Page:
The problem with conservatism is not that “sometimes they’re far too slow to accept change” but that on the great moral issues of our time they’re nearly always far too slow to accept change. When the abolitionist movement emerged in the United States of America, calling for an end to slavery, conservatives eventually agreed the institution needed to be abolished but pleaded for a long and slow phasing out; when Martin Luther King and the African-American church were leading the civil rights movement the leaders of the white church begged him to slow down, to avoid radical change; when the feminist movement called for an end to the abuse and oppression of women, pastors all over the western world raced to their bible’s to show that male “headship” was God’s good intention; when Eddie Mabo won his famous court case John Howard went on national television with a map of Australia, declaring that almost every square inch of the country was now at risk of being transferred to native title; when the global scientific community demonstrated that climate change was anthropocentrically induced and that the future of humankind would be shaped by our response, it was conservatives that refused to accept the science and rolled out conspiracy theories.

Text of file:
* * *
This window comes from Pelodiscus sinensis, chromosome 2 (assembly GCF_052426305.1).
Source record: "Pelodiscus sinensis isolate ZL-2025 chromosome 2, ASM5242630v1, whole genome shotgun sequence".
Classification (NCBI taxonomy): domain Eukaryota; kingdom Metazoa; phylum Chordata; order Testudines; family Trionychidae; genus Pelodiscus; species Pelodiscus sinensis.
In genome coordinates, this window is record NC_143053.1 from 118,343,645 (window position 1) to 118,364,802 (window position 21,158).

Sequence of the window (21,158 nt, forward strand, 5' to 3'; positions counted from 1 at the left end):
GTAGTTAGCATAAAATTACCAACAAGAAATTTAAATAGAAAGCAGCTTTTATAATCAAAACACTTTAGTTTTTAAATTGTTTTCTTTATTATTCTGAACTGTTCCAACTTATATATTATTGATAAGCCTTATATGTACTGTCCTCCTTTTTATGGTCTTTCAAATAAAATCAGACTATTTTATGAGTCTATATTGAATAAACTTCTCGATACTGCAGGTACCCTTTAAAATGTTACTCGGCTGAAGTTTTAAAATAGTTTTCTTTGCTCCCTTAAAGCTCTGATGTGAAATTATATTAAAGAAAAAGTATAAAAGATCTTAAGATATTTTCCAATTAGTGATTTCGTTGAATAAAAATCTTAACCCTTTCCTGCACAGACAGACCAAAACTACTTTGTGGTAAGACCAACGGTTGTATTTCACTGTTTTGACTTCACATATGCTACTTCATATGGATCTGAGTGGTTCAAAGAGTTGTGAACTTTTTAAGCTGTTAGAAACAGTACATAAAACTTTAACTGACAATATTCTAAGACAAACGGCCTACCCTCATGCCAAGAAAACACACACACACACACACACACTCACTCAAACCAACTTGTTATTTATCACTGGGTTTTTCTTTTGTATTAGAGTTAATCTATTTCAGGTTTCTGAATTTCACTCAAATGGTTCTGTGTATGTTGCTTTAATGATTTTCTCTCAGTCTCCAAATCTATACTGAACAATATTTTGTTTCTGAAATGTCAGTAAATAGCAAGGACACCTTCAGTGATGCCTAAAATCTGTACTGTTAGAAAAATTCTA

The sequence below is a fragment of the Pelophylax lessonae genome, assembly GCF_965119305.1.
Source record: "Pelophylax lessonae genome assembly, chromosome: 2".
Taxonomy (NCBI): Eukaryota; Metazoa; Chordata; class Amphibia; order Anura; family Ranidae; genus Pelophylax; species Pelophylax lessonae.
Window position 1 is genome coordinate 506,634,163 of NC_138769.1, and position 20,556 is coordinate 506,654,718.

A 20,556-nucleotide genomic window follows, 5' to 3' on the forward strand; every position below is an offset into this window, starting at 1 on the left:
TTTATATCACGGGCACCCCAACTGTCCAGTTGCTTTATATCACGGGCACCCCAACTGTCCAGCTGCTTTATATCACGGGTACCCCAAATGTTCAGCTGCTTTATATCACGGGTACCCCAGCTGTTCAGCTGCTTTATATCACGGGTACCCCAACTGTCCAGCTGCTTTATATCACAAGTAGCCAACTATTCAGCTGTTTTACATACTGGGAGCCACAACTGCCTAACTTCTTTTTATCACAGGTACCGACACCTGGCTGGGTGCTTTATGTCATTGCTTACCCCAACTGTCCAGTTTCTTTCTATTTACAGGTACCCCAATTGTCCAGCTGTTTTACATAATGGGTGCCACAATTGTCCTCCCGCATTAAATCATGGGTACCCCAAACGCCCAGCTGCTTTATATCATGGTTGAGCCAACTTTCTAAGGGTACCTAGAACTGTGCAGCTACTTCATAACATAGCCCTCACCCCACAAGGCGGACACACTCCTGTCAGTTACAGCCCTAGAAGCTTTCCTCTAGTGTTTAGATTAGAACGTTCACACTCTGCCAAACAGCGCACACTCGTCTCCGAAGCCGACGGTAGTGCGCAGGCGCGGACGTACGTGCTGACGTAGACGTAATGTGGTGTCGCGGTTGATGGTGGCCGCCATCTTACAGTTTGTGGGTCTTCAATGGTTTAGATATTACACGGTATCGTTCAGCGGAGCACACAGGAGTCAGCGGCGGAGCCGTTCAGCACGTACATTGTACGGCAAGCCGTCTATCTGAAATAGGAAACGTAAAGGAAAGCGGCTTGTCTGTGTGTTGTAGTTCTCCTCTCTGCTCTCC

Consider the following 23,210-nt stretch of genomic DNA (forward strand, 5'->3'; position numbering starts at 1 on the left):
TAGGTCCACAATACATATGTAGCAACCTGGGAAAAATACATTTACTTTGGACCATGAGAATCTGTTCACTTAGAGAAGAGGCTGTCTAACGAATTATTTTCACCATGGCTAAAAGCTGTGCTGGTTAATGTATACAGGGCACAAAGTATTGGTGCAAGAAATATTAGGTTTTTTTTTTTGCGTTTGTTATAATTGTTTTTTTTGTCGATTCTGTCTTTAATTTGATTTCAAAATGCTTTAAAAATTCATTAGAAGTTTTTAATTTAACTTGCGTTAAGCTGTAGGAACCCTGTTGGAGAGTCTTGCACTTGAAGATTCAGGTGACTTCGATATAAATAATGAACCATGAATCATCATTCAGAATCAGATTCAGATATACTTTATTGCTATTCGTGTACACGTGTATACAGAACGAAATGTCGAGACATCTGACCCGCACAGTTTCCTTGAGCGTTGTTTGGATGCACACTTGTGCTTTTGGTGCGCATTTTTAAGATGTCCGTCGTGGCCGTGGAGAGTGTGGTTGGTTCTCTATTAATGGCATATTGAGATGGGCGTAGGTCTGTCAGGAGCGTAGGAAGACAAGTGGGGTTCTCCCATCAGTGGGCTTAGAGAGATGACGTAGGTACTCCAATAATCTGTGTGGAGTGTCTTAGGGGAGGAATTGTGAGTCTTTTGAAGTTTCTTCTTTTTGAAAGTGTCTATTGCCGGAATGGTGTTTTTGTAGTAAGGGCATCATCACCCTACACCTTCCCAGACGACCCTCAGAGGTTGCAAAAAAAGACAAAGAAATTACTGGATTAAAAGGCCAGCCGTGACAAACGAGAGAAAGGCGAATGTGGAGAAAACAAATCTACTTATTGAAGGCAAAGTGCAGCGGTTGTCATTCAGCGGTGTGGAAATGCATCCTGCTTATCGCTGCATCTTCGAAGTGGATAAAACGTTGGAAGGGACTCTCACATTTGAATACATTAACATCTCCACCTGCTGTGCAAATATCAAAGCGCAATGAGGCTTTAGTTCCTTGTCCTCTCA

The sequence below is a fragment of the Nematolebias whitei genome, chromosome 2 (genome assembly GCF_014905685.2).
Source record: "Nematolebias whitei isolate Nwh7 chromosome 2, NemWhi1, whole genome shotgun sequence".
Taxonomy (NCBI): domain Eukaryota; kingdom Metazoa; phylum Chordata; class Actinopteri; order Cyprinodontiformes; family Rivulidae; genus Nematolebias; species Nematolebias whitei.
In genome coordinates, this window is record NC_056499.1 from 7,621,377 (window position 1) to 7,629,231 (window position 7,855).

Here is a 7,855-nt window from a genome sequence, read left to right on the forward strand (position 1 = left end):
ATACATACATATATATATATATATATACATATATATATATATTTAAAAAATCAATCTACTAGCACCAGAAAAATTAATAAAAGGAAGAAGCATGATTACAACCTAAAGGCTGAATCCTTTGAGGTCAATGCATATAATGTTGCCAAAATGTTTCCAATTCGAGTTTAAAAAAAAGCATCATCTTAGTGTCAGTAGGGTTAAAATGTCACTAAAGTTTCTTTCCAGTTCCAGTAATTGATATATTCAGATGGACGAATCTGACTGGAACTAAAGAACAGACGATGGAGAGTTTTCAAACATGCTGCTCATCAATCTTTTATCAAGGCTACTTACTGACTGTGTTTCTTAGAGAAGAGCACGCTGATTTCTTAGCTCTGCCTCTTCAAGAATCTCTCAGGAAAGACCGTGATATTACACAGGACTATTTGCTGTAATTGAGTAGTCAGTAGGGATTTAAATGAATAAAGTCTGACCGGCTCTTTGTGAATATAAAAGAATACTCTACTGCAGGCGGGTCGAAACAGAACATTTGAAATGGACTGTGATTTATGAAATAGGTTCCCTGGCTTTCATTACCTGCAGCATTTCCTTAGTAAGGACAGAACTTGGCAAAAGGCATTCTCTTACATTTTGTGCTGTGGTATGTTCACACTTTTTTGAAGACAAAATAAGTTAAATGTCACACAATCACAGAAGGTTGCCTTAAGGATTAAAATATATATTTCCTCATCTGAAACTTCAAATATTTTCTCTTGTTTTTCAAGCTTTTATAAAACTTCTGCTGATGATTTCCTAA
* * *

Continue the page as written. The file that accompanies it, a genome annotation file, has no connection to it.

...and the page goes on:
It is difficult to think of any area of moral progress in which conservatives have led the way. I think the reason for this is the social location of conservatism and its tendency toward uncritical analysis of power. Conservatives tend to be those who have benefited most from the institutions and the power structures of society, are predisposed to emphasising the merits of the existing order and minimise the ways social institutions privilege one group while excluding others. Yet moral progress in Western society has come by being attentive to the voices of those who are marginalised, exploited and oppressed. It is only by leaving the centres of power and control and moving to the margins that these voices are ever heard. And when they are, empathy creates a holy dissatisfaction with the present order that demands change. And once you’re there you’re no longer a Conservative.
Rather than hearing the voices of the oppressed, conservatives all too often portray them as radicals who aim to bring down everything that is good about our society. How often growing up did I hear mutterings about Nelson Mandela being a dangerous Communist terrorist; of aboriginal activist Michael Mansell being an angry ideologue; and all kinds of hysterical claims about “the feminist lobby” and the “gay lobby” and what they wanted to foist upon us.
So please, spare me the “we don’t believe in change for change’s sake” line. I don’t know anybody who does. My friends on the progressive side of theology and politics believe in change for the sake of people who are being bullied, oppressed, marginalised and exploited. And yes, I agree that progressives have their flaws. Bucket loads of empathy can never substitute for well thought through policy and Progressives can all too easily demonise Conservatives as people who don’t give a damn about anything but themselves. And yes, there are some things I want to hold onto and value and leave fundamentally untouched, but in my basic orientation to life I want to be an intelligent, well thought through progressive, because this is the only way moral progress is ever made.
One of the most beautiful passages in Scripture is the apostle Paul’s discourse on love in 1 Corinthians 13